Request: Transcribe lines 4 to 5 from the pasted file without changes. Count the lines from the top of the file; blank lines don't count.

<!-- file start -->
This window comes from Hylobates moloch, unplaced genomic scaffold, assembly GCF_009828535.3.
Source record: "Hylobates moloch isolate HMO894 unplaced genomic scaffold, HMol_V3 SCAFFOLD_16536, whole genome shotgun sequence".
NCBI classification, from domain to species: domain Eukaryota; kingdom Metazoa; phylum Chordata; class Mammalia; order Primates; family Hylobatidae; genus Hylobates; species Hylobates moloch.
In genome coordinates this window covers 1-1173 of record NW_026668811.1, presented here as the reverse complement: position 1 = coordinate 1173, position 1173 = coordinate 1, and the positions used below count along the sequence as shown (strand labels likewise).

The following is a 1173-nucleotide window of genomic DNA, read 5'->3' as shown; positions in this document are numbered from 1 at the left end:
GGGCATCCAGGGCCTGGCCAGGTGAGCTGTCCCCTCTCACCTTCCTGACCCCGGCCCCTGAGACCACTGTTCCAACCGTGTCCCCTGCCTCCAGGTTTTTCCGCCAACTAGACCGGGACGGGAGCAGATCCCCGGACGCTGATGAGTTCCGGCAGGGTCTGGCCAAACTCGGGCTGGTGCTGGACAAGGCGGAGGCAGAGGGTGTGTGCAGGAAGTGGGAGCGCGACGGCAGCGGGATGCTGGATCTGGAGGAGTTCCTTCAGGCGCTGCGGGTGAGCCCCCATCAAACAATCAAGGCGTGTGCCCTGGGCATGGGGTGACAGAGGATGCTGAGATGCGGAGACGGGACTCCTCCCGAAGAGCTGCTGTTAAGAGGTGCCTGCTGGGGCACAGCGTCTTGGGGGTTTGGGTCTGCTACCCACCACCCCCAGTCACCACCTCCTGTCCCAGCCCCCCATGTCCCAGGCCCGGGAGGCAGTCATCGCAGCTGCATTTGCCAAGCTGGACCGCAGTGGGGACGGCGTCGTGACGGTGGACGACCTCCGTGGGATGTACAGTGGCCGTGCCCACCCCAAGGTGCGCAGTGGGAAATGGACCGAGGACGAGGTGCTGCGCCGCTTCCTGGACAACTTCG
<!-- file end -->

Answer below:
In genome coordinates this window covers 1-1173 of record NW_026668811.1, presented here as the reverse complement: position 1 = coordinate 1173, position 1173 = coordinate 1, and the positions used below count along the sequence as shown (strand labels likewise).

The following is a 1173-nucleotide window of genomic DNA, read 5'->3' as shown; positions in this document are numbered from 1 at the left end: